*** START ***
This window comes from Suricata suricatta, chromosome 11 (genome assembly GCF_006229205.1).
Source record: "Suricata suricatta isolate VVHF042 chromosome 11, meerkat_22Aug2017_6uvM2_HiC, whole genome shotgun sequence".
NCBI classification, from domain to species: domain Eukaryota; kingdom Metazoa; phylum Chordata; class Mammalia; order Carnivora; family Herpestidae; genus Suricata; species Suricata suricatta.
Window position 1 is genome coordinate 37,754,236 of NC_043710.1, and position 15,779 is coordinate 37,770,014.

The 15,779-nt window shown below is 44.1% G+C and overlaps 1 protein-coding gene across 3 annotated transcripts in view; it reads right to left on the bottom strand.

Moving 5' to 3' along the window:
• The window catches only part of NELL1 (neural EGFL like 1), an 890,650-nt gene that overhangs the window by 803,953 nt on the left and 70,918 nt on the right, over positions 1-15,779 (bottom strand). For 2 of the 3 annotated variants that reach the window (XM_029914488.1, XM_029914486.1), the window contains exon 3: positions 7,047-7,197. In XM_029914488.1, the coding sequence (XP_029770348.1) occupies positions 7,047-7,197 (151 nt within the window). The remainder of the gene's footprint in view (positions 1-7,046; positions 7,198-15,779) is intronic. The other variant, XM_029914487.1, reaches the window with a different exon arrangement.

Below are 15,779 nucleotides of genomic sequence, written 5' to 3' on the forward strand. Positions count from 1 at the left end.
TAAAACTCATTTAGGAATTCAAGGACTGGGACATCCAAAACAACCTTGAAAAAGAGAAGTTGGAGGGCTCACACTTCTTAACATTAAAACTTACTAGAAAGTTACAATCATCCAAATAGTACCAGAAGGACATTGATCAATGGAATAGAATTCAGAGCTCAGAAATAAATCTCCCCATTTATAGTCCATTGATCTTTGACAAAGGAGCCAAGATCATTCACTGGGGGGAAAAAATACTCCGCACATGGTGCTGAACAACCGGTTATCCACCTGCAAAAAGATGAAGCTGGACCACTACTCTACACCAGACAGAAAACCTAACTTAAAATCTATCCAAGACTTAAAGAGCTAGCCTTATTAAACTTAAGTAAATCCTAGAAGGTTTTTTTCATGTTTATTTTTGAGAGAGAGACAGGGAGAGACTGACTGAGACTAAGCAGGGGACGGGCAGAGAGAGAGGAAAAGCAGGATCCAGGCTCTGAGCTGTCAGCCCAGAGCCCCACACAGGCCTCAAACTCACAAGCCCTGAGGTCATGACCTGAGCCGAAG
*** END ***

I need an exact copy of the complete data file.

This window comes from Suricata suricatta, chromosome 11 (genome assembly GCF_006229205.1).
Source record: "Suricata suricatta isolate VVHF042 chromosome 11, meerkat_22Aug2017_6uvM2_HiC, whole genome shotgun sequence".
NCBI classification, from domain to species: domain Eukaryota; kingdom Metazoa; phylum Chordata; class Mammalia; order Carnivora; family Herpestidae; genus Suricata; species Suricata suricatta.
Window position 1 is genome coordinate 37,754,236 of NC_043710.1, and position 15,779 is coordinate 37,770,014.

The 15,779-nt window shown below is 44.1% G+C and overlaps 1 protein-coding gene across 3 annotated transcripts in view; it reads right to left on the bottom strand.

Moving 5' to 3' along the window:
• The window catches only part of NELL1 (neural EGFL like 1), an 890,650-nt gene that overhangs the window by 803,953 nt on the left and 70,918 nt on the right, over positions 1-15,779 (bottom strand). For 2 of the 3 annotated variants that reach the window (XM_029914488.1, XM_029914486.1), the window contains exon 3: positions 7,047-7,197. In XM_029914488.1, the coding sequence (XP_029770348.1) occupies positions 7,047-7,197 (151 nt within the window). The remainder of the gene's footprint in view (positions 1-7,046; positions 7,198-15,779) is intronic. The other variant, XM_029914487.1, reaches the window with a different exon arrangement.

Below are 15,779 nucleotides of genomic sequence, written 5' to 3' on the forward strand. Positions count from 1 at the left end.
TAAAACTCATTTAGGAATTCAAGGACTGGGACATCCAAAACAACCTTGAAAAAGAGAAGTTGGAGGGCTCACACTTCTTAACATTAAAACTTACTAGAAAGTTACAATCATCCAAATAGTACCAGAAGGACATTGATCAATGGAATAGAATTCAGAGCTCAGAAATAAATCTCCCCATTTATAGTCCATTGATCTTTGACAAAGGAGCCAAGATCATTCACTGGGGGGAAAAAATACTCCGCACATGGTGCTGAACAACCGGTTATCCACCTGCAAAAAGATGAAGCTGGACCACTACTCTACACCAGACAGAAAACCTAACTTAAAATCTATCCAAGACTTAAAGAGCTAGCCTTATTAAACTTAAGTAAATCCTAGAAGGTTTTTTTCATGTTTATTTTTGAGAGAGAGACAGGGAGAGACTGACTGAGACTAAGCAGGGGACGGGCAGAGAGAGAGGAAAAGCAGGATCCAGGCTCTGAGCTGTCAGCCCAGAGCCCCACACAGGCCTCAAACTCACAAGCCCTGAGGTCATGACCTGAGCCGAAG